The Nation

on Jun 2, 2015 - 14:29 PM ET
 Edward Snowden

From the Cold War to the Patriot Act, librarians have fought to defend privacy against the intrusions of the security state. This resistance, which I wrote about a few weeks ago, has come both from individual librarians like Zoia Horn, and from the American Library Association, which lobbies on legislative issues in Washington and advocates broadly for intellectual freedom.

However, there...

on Jun 2, 2015 - 12:24 PM ET
Edward Snowden

If we are to believe the same set of intelligence officials who have repeatedly demonstrated their willingness to lie in order to protect the secrecy of their nefarious surveillance activities, the people of the United States are currently living—for the first time in the better part of a decade—without the federal government collecting information about every e-mail they send and every phone call they make. It has been raining for the past three days here in...

on Jun 2, 2015 - 11:31 AM ET

One thing that sets the current racial justice movement apart from its predecessors is the intentional centering of voices that have previously been marginalized—even within movement spaces. While the media still primarily pay attention to institutionalized racism when a black heterosexual cisgender man is killed by police, organizers on the ground are looking to grow a movement that ensures liberation across sexual, gender, and class identity.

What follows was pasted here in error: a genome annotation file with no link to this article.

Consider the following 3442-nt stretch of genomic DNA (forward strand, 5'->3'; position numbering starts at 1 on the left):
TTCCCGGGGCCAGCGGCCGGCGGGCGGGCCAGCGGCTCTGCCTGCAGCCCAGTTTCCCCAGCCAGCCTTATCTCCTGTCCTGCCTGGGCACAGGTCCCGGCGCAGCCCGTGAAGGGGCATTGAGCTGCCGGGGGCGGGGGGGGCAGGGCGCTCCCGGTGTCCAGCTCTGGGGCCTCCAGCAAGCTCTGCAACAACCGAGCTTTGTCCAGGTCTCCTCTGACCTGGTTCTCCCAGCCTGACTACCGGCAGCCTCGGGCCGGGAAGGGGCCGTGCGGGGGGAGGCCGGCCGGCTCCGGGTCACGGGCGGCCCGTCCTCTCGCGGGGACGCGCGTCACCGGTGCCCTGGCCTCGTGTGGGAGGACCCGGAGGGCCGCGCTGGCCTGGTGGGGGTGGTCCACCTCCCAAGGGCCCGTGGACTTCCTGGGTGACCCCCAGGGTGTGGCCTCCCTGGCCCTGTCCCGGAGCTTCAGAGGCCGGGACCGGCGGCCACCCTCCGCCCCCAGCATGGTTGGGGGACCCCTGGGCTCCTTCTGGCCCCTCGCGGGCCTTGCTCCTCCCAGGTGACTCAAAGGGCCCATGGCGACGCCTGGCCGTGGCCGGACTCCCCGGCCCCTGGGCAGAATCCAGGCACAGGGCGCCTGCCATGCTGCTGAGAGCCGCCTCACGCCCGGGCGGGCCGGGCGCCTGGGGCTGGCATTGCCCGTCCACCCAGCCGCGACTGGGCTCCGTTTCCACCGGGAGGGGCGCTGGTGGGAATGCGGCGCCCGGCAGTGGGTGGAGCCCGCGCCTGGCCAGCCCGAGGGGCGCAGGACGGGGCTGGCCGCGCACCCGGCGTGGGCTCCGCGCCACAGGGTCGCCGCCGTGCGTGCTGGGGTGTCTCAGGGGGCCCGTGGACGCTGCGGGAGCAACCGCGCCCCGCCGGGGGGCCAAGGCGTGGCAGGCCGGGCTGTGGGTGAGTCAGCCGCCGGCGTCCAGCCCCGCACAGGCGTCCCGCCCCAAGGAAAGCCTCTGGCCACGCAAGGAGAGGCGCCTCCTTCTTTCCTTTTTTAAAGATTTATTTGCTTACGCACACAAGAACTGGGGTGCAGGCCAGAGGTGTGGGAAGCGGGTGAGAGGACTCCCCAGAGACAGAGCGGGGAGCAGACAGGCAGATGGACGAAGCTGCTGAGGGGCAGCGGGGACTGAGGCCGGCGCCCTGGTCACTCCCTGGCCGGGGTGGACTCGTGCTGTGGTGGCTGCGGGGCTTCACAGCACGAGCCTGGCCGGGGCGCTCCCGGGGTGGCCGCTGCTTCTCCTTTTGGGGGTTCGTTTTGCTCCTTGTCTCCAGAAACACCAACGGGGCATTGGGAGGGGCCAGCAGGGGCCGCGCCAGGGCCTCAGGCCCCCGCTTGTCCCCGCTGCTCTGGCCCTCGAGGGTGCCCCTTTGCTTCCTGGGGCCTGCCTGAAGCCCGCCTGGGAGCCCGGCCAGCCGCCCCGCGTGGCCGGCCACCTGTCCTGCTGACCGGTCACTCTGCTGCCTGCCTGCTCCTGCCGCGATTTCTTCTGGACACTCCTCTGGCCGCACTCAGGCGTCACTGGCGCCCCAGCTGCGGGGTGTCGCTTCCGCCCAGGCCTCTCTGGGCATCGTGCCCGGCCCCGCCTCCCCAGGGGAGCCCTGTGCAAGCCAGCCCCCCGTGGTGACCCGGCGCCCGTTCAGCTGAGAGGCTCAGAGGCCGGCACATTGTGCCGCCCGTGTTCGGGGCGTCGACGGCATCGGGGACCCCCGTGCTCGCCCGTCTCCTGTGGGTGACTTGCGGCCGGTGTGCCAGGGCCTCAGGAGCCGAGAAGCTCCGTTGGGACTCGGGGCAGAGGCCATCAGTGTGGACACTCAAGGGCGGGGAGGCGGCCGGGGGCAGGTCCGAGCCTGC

In my second...

on Jun 2, 2015 - 11:01 AM ET
Sam Brownback

Editor’s Note: Each week we cross-post an excerpt from Katrina vanden Heuvel’s column at the WashingtonPost.com. Read the full text of Katrina’s column here.

“My focus is to create a red-state model that allows the Republican ticket to say, ‘See, we’ve got a different way, and it...

on Jun 2, 2015 - 09:58 AM ET
Black retail workers at Walmart

The second-largest source of jobs for black people in the country is also one of the worst industries to work in. Although big retailers tout their “entry level” positions as a path to the middle class, retail work is built on dead-end jobs that perpetuate racial inequality.

A new report by the think tank...

on Jun 2, 2015 - 07:00 AM ET
Indian Citizenship Act

More than three years before the passage of the act granting US citizenship to Americans, who had been excluded under the citizenship provisions of the Fourteenth Amendment, The Nation had considered the question in an essay, “Should the Pueblo Indians Be American Citizens?” Its author was Elizabeth Shepley Sergeant, a prominent journalist of the era, who objected to the...

150th Anniversary, The Almanac